Advocates for children in the New York City public schools were cheering sixteen months ago when lawyers won a landmark ruling from a State Supreme Court justice who determined that New York had failed to meet its obligation to provide a sound and basic education to all children and who ordered that the state's unequal system of school finance be dramatically transformed.
Those of us who had observed the aftermath of court decisions like this elsewhere in the nation did not hold our breath to see immediate infusions of new money pouring down like mighty waters into underfunded inner-city schools such as the ones I visit in New York's South Bronx. Legal appeals by governors and maddening resistance to court orders by state legislatures are a pattern everywhere when court decisions pose the seemingly unpleasant prospect of a level playing field in education for the children of the poor. But even the most cynical observers could not easily have looked ahead one year and have prefigured a scenario by which conditions in the district that had won this legal victory would actually get worse.
Instead of reaping even minor benefits from victory in court, New York City's schools were soon to face some of the largest budget cuts in recent history, with cumulative losses from last summer to this spring projected at about $1 billion. "Of the ten school districts getting hit the hardest," Newsday noted, "three of them are among the poorest in the city"--Districts 9 and 10, which serve two hypersegregated sections of the Bronx, and District 6 in Washington Heights.
"The kind of choices we have to make are too awful for words. We have to choose between seats and libraries, laboratories and gyms," Schools Chancellor Harold Levy stated bluntly in December. More serious cuts announced during the next four months appeared to pose still graver choices for the Chancellor. More than 1,000 classroom aides who work with teachers, supervise lunchrooms and patrol the corridors of overcrowded schools were scheduled to be cut, along with badly needed mentorships and training for new teachers, thousands of whom have no experience with children but are placed in the most deeply segregated and impoverished schools where children's needs are greatest and demands upon a teacher's ingenuity and moral stamina the most extreme.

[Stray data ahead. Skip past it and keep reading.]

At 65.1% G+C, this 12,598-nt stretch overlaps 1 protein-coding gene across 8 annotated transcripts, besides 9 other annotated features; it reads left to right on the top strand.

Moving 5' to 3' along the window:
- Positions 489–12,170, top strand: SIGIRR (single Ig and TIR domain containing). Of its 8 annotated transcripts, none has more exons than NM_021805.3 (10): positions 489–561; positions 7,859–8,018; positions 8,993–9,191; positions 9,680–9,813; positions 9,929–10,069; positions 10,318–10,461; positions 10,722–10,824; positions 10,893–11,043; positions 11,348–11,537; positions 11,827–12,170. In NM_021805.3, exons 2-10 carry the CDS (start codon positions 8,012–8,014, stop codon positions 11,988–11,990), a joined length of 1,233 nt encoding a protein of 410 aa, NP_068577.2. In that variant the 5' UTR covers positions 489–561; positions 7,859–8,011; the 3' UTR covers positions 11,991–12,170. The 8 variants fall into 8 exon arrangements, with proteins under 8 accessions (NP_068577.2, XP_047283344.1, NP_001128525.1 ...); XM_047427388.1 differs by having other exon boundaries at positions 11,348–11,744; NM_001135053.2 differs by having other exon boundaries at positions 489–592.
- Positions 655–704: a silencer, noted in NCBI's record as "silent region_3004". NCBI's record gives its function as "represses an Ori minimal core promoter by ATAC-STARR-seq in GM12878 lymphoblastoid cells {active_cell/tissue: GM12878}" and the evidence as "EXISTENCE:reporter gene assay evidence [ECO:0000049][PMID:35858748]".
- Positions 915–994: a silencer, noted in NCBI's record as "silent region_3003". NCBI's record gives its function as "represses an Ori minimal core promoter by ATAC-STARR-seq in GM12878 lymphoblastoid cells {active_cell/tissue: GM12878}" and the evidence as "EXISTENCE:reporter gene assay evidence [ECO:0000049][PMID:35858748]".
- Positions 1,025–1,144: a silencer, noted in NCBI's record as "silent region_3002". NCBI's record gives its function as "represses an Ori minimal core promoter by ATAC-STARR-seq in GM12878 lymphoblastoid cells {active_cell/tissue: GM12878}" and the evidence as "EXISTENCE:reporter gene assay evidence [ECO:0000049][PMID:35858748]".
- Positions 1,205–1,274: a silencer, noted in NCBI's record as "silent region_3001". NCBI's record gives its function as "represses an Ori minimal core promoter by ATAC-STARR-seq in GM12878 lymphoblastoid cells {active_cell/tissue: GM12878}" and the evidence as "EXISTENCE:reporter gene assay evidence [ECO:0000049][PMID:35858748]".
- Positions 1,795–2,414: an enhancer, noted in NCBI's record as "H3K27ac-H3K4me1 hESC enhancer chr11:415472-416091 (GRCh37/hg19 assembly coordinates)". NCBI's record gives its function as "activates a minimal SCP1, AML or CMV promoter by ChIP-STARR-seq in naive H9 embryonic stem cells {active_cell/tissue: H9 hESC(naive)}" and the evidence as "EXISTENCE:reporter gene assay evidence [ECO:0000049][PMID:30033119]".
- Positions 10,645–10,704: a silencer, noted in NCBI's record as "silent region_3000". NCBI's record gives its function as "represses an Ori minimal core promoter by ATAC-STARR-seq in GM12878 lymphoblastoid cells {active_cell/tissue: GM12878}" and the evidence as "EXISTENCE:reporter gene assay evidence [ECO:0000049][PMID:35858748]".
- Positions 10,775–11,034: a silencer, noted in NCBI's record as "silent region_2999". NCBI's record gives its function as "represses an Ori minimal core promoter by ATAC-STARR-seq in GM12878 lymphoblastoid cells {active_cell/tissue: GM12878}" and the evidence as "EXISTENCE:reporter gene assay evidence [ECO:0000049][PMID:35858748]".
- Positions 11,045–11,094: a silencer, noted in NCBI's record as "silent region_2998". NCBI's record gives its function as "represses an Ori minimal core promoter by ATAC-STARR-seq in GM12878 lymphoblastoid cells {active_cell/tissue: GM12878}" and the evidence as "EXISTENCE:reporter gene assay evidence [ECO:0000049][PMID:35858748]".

With salaries for city teachers far beneath the levels of nearby suburban systems (median salaries for teachers in the city, for example, are some $36,000 less than those in Scarsdale, $30,000 less than in White Plains and $19,000 less than in Westchester County as a whole), recruitment of sufficient adult bodies merely to fill classrooms in the poorest neighborhoods has come to be a frenzied race down to the final wire each September. Levy's impressive efforts at recruiting highly motivated young idealists notwithstanding, New York's schools are looking at unprecedented shortages of qualified instructors in the fall, as principals anticipate retirements at record levels.
All schools in the city do not suffer equally, of course, when funds are cut. Numerous schools in relatively wealthy New York City neighborhoods, although they suffer from these cuts as well, are able to protect themselves, to some degree at least, by raising money privately. Parents on Manhattan's Upper West Side, for example, have been paying many school expenses "out of their own pockets," as the New York Times's Bob Herbert notes, taking up "collections" even to meet classroom salaries or pay for a librarian, which parents in poor neighborhoods can obviously not do. So the inequalities between the city's schools and those of nearby suburbs are compounded by internal inequalities between the schools that draw on parent wealth and those that must depend exclusively on public funds.